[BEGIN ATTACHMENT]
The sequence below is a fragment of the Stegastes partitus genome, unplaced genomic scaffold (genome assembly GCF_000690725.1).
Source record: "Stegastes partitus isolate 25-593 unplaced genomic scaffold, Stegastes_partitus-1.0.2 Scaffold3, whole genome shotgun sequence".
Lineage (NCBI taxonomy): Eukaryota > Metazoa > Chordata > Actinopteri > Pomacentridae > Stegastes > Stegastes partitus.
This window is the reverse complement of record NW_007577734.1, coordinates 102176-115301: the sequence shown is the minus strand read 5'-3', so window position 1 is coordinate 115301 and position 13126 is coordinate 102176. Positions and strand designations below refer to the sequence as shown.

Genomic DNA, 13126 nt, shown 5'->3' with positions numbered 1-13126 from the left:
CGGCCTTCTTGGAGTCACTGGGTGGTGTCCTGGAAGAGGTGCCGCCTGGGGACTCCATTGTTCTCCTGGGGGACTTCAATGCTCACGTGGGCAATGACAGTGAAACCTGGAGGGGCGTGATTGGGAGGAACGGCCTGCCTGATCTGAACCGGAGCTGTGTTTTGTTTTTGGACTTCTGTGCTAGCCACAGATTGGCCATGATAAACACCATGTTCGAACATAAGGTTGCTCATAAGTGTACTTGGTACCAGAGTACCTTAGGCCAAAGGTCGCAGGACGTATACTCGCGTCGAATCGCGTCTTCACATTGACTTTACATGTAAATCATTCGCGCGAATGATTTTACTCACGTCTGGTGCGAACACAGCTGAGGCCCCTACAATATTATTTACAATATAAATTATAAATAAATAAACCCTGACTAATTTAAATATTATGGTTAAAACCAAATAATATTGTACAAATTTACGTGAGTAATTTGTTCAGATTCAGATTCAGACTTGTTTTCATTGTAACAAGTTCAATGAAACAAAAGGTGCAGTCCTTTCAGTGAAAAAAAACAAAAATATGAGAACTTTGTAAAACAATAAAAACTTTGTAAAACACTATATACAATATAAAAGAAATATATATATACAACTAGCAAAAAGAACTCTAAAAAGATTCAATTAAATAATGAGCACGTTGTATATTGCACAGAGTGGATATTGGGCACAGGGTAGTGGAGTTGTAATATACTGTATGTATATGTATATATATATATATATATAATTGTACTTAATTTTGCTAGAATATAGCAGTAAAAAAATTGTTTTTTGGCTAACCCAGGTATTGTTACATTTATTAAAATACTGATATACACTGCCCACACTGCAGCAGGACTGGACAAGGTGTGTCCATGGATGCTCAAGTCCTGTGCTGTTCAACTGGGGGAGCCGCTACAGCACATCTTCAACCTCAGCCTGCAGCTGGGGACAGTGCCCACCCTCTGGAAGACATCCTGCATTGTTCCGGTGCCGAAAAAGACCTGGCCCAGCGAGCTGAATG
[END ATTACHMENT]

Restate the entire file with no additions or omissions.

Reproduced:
The sequence below is a fragment of the Stegastes partitus genome, unplaced genomic scaffold (genome assembly GCF_000690725.1).
Source record: "Stegastes partitus isolate 25-593 unplaced genomic scaffold, Stegastes_partitus-1.0.2 Scaffold3, whole genome shotgun sequence".
Lineage (NCBI taxonomy): Eukaryota > Metazoa > Chordata > Actinopteri > Pomacentridae > Stegastes > Stegastes partitus.
This window is the reverse complement of record NW_007577734.1, coordinates 102176-115301: the sequence shown is the minus strand read 5'-3', so window position 1 is coordinate 115301 and position 13126 is coordinate 102176. Positions and strand designations below refer to the sequence as shown.

Genomic DNA, 13126 nt, shown 5'->3' with positions numbered 1-13126 from the left:
CGGCCTTCTTGGAGTCACTGGGTGGTGTCCTGGAAGAGGTGCCGCCTGGGGACTCCATTGTTCTCCTGGGGGACTTCAATGCTCACGTGGGCAATGACAGTGAAACCTGGAGGGGCGTGATTGGGAGGAACGGCCTGCCTGATCTGAACCGGAGCTGTGTTTTGTTTTTGGACTTCTGTGCTAGCCACAGATTGGCCATGATAAACACCATGTTCGAACATAAGGTTGCTCATAAGTGTACTTGGTACCAGAGTACCTTAGGCCAAAGGTCGCAGGACGTATACTCGCGTCGAATCGCGTCTTCACATTGACTTTACATGTAAATCATTCGCGCGAATGATTTTACTCACGTCTGGTGCGAACACAGCTGAGGCCCCTACAATATTATTTACAATATAAATTATAAATAAATAAACCCTGACTAATTTAAATATTATGGTTAAAACCAAATAATATTGTACAAATTTACGTGAGTAATTTGTTCAGATTCAGATTCAGACTTGTTTTCATTGTAACAAGTTCAATGAAACAAAAGGTGCAGTCCTTTCAGTGAAAAAAAACAAAAATATGAGAACTTTGTAAAACAATAAAAACTTTGTAAAACACTATATACAATATAAAAGAAATATATATATACAACTAGCAAAAAGAACTCTAAAAAGATTCAATTAAATAATGAGCACGTTGTATATTGCACAGAGTGGATATTGGGCACAGGGTAGTGGAGTTGTAATATACTGTATGTATATGTATATATATATATATATATAATTGTACTTAATTTTGCTAGAATATAGCAGTAAAAAAATTGTTTTTTGGCTAACCCAGGTATTGTTACATTTATTAAAATACTGATATACACTGCCCACACTGCAGCAGGACTGGACAAGGTGTGTCCATGGATGCTCAAGTCCTGTGCTGTTCAACTGGGGGAGCCGCTACAGCACATCTTCAACCTCAGCCTGCAGCTGGGGACAGTGCCCACCCTCTGGAAGACATCCTGCATTGTTCCGGTGCCGAAAAAGACCTGGCCCAGCGAGCTGAATG